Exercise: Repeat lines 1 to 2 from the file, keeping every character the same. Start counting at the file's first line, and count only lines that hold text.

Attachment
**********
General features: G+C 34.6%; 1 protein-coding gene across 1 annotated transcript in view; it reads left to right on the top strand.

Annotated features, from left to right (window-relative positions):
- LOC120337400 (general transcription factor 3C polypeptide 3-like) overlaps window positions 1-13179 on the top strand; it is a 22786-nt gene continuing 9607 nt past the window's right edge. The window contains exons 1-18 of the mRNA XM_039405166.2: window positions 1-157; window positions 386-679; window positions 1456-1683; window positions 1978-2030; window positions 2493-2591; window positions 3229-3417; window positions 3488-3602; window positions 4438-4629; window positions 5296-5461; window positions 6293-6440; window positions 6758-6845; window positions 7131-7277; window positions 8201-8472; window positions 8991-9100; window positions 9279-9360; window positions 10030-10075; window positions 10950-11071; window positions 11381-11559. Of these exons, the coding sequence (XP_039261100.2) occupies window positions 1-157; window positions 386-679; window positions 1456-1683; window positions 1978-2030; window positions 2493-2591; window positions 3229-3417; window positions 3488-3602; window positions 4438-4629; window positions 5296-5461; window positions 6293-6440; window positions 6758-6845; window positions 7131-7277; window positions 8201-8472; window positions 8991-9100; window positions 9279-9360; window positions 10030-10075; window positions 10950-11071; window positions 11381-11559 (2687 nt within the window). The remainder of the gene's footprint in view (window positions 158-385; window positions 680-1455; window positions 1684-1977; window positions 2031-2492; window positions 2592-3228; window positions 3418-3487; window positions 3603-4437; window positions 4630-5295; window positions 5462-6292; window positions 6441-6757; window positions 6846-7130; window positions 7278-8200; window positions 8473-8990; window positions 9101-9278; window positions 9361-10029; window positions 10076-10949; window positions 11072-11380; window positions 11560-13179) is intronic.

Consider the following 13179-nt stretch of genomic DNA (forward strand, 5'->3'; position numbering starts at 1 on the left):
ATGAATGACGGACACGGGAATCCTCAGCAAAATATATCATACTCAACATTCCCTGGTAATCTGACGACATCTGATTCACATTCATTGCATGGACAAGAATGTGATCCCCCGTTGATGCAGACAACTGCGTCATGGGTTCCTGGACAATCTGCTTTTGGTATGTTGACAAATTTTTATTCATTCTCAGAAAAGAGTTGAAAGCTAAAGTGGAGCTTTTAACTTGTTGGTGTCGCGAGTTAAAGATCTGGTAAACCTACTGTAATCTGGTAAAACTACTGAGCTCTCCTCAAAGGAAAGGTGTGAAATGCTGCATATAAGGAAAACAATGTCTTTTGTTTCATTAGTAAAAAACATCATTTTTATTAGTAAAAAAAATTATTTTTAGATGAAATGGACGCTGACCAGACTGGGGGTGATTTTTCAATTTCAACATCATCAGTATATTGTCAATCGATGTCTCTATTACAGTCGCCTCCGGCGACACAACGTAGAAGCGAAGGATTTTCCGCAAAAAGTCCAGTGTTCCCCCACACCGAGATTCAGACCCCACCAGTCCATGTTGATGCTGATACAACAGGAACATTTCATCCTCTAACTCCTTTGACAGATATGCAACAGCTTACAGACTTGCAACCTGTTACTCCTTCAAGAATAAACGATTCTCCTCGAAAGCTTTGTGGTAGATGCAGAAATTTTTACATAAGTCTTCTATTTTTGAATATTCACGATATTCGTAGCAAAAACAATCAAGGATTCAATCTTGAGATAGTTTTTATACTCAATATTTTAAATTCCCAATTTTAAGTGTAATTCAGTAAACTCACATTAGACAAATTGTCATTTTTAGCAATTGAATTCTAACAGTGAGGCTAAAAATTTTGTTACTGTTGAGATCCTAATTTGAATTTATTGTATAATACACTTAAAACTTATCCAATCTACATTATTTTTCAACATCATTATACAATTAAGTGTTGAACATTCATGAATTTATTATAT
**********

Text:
General features: G+C 34.6%; 1 protein-coding gene across 1 annotated transcript in view; it reads left to right on the top strand.

Annotated features, from left to right (window-relative positions):